“In its basic form, happy hour pairs smaller appetizer specials with reduced drink prices. From wines by the glass and draft beer specials to the fancier martinis and craft cocktails, most everyone in the hospitality industry makes it their business to feature some sort of happy hour special. For whatever reason, there's something magical about the late afternoon and early evening, and I believe that that’s what makes happy hour one of the most special things ever created!” I couldn’t have said it better, Monty. So I won’t even try.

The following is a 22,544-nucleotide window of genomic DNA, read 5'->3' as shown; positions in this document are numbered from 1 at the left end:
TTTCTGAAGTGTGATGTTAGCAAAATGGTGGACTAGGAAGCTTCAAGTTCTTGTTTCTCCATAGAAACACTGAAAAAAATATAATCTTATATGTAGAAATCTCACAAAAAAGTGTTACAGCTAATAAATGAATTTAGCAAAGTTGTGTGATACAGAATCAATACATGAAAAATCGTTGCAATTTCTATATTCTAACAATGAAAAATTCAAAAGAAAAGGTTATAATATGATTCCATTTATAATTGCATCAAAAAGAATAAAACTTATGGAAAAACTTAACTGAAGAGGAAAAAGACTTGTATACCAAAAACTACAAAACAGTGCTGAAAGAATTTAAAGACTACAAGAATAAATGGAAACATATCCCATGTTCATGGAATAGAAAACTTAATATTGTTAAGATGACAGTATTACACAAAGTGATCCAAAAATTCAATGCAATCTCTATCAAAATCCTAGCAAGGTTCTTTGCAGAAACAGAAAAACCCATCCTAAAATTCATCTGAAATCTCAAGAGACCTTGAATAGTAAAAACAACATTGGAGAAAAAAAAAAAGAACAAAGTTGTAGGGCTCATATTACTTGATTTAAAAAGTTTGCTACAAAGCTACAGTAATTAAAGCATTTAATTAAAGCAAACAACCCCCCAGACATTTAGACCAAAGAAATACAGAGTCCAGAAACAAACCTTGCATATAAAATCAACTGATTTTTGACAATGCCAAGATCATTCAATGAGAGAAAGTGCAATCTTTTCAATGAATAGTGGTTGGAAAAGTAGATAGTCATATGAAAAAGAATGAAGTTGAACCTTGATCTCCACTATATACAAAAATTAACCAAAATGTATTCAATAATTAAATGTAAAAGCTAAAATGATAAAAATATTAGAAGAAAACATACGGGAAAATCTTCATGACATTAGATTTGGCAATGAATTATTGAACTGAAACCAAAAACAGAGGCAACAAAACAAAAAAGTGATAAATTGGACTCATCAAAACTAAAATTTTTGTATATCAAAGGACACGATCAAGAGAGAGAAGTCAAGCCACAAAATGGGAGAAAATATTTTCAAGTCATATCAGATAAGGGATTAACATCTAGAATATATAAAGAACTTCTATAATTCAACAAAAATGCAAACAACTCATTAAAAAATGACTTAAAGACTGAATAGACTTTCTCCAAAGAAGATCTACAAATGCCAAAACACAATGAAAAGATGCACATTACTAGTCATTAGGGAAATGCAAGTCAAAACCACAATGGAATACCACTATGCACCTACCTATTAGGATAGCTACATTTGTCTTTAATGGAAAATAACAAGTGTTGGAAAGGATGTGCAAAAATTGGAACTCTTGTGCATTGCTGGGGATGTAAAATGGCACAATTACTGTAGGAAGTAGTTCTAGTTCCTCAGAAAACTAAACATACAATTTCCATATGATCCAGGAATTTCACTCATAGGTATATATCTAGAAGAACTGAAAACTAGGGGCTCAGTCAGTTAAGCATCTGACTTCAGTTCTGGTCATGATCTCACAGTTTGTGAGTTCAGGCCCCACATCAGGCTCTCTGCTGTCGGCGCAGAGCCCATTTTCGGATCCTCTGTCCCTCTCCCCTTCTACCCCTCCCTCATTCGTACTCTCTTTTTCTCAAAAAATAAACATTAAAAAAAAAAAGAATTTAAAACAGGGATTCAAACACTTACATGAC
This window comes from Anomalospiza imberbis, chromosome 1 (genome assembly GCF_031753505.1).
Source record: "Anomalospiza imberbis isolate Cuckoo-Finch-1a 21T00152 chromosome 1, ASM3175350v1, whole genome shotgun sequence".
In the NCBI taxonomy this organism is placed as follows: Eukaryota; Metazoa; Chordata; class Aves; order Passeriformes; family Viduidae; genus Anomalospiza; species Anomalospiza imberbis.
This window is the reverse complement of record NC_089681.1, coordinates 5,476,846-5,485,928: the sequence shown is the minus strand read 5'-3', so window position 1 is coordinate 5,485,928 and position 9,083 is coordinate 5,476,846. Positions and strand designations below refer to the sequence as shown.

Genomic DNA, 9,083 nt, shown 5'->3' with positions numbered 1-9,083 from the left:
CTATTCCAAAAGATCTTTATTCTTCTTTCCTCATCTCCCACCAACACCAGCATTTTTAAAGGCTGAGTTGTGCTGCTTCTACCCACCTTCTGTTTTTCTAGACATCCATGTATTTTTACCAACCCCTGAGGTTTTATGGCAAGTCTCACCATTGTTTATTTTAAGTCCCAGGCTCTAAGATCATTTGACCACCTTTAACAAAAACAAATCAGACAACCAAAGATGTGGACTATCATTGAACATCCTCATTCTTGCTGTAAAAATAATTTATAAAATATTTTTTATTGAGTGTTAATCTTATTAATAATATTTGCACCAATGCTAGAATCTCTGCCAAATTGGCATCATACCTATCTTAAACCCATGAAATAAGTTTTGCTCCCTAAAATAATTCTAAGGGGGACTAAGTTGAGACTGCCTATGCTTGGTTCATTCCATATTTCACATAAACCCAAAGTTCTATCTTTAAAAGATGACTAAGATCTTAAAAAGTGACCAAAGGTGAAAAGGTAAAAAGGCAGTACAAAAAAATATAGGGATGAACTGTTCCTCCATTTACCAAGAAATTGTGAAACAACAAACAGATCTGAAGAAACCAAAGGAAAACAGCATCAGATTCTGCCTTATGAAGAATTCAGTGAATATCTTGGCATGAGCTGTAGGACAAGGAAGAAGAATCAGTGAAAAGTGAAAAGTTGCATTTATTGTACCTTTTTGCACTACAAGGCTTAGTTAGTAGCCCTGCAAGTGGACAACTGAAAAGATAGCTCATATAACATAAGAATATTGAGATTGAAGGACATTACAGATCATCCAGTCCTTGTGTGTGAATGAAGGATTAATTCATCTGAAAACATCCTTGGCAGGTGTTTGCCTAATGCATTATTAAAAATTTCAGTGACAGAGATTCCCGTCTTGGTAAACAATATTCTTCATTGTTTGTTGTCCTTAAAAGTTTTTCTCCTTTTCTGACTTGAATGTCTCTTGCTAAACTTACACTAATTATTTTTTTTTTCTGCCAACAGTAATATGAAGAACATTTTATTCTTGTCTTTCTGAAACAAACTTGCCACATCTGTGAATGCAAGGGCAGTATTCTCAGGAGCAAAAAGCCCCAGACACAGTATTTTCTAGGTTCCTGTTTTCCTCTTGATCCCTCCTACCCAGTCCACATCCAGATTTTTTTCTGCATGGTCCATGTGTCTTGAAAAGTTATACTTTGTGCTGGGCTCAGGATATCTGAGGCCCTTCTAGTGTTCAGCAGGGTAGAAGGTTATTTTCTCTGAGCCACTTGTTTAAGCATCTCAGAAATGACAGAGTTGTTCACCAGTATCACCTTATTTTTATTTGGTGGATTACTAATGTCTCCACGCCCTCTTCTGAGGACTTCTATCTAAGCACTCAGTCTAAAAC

Let’s all think positive and help our local food industry people get through this. In the meantime … think about happy hours to come.

  • So many restaurants, so little time! Food writer Bob Yesbek gives readers a sneak peek behind the scenes, exposing the inner workings of the local culinary industry, from the farm to the table and everything in between. He can be reached at